Organismos Kypriakis Galaktokomikis Viomichanias v. OHIM

General Court of the European Union, Case T‑534/10

Typology: Case Law
Tags: Trade Mark

JUDGMENT OF THE GENERAL COURT (Eighth Chamber)

13 June 2012

(Community trade mark – Opposition proceedings – Application for the Community word mark HELLIM – Earlier Community collective word mark HALLOUMI – Relative ground for refusal – Likelihood of confusion – Article 8(1)(b) of Regulation (EC) No 207/2009 – Right to be heard – Article 63(2) of Regulation No 207/2009)

In Case T‑534/10,

Organismos Kypriakis Galaktokomikis Viomichanias, established in Nicosia (Cyprus), represented initially by C. Milbradt and H. Van Volxem, and subsequently by C. Milbradt and A. Schwarz, lawyers, applicant,

v

Office for Harmonisation in the Internal Market (Trade Marks and Designs) (OHIM), represented by G. Schneider, acting as Agent, defendant,

the other party to the proceedings before the Board of Appeal of OHIM being

Garmo AG, established in Stuttgart (Germany),

ACTION brought against the decision of the Fourth Board of Appeal of OHIM of 20 September 2010 (Case R 794/2010‑4), concerning opposition proceedings between Organismos Kypriakis Galaktokomikis Viomichanias and Garmo AG,

THE GENERAL COURT (Eighth Chamber),

composed of L. Truchot, President, M.E. Martins Ribeiro (Rapporteur) and H. Kanninen, Judges,

Registrar: J. Weychert, Administrator,

having regard to the application lodged at the Registry of the General Court on 22 November 2010,

having regard to the response lodged at the Court Registry on 21 March 2011,

having regard to the decision of 15 April 2011 refusing leave to lodge a reply,

further to the hearing on 16 November 2011,

gives the following

Judgment

 Background to the dispute

1        On 24 October 2005, Garmo AG filed an application for registration of a Community trade mark at the Office for Harmonisation in the Internal Market (Trade Marks and Designs) (OHIM) pursuant to Council Regulation (EC) No 40/94 of 20 December 1993 on the Community trade mark (OJ 1994 L 11, p. 1), as amended (replaced by Council Regulation (EC) No 207/2009 of 26 February 2009 on the Community trade mark (OJ 2009 L 78, p. 1)).

2        The mark in respect of which registration was sought is the word sign HELLIM.

3        The goods in respect of which registration was sought are in Class 29 of the Nice Agreement of 15 June 1957 concerning the International Classification of Goods and Services for the Purposes of the Registration of Marks, as revised and amended, and correspond in particular to the following description: ‘Milk and milk products’.

4        The application for a Community trade mark was published in Community Trade Marks Bulletin No 14/2006 of 3 April 2006.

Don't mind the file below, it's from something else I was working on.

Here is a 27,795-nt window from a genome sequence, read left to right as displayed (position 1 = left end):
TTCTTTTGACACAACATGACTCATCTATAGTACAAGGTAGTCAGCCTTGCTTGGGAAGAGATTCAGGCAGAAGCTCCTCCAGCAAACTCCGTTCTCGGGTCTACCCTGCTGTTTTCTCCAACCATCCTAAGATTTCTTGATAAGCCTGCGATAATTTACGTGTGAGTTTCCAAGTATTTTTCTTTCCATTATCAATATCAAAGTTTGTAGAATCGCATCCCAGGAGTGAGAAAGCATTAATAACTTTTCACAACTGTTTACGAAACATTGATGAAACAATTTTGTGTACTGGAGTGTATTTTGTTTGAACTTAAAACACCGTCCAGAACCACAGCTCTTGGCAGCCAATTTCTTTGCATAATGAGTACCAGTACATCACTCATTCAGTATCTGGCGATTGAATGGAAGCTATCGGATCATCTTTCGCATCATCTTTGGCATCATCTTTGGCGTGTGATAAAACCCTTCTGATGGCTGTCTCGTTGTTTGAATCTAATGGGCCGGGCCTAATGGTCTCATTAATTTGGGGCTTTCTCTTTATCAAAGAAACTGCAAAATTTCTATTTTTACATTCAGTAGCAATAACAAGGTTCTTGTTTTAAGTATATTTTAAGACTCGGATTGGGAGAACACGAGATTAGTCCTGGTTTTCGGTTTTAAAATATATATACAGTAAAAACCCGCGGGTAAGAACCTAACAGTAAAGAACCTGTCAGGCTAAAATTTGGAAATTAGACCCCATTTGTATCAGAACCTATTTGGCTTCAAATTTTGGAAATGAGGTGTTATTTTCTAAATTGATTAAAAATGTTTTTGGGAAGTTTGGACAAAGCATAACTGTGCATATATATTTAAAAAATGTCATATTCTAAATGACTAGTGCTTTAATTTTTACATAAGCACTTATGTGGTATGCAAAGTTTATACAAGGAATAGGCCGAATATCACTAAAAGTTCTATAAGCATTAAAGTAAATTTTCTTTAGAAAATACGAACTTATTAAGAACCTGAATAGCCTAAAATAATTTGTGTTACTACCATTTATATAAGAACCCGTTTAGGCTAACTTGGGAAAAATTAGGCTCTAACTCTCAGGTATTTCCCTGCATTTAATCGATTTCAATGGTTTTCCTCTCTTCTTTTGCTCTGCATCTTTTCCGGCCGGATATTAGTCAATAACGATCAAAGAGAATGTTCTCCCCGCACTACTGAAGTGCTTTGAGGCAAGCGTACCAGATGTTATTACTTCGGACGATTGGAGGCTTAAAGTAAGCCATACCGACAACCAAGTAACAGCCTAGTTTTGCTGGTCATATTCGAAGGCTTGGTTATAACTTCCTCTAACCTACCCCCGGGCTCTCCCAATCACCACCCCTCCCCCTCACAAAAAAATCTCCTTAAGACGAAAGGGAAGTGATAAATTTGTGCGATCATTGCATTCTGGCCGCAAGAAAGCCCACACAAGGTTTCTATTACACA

5        On 26 June 2006, the applicant, Organismos Kypriakis Galaktokomikis Viomichanias, filed a notice of opposition, under Article 42 of Regulation No 40/94 (now Article 41 of Regulation No 207/2009), against registration of the mark applied for in respect of the goods referred to in paragraph 3 above.

6        The opposition was based on the earlier Community collective word mark HALLOUMI, applied for on 22 February 1999 and registered on 14 July 2000, under number 1082965, covering goods in Class 29 and corresponding to the following description: ‘Cheese’.

7        The ground relied on in support of the opposition was that referred to in Article 8(1)(b) of Regulation No 40/94 (now Article 8(1)(b) of Regulation No 207/2009).

8        By decision of 10 March 2010, the Opposition Division dismissed the opposition on the ground that, notwithstanding the fact that the goods concerned were identical or similar, there was no likelihood of confusion between the signs HELLIM and HALLOUMI. The Opposition Division found that the signs at issue were not visually or phonetically similar. Conceptually, the signs at issue had a certain similarity for consumers, given that the two terms were used to designate a specialty cheese. In addition, the earlier mark had weak distinctive character in Cyprus since the term ‘halloumi’ designates a specialty cheese from Cyprus. On account of that weak distinctive character of the earlier mark, the conceptual similarity could not offset the visual and phonetic differences between the signs at issue, with the result that there was no likelihood of confusion.

9        On 7 May 2010, the applicant filed a notice of appeal at OHIM, pursuant to Articles 58 to 64 of Regulation No 207/2009, against the decision of the Opposition Division.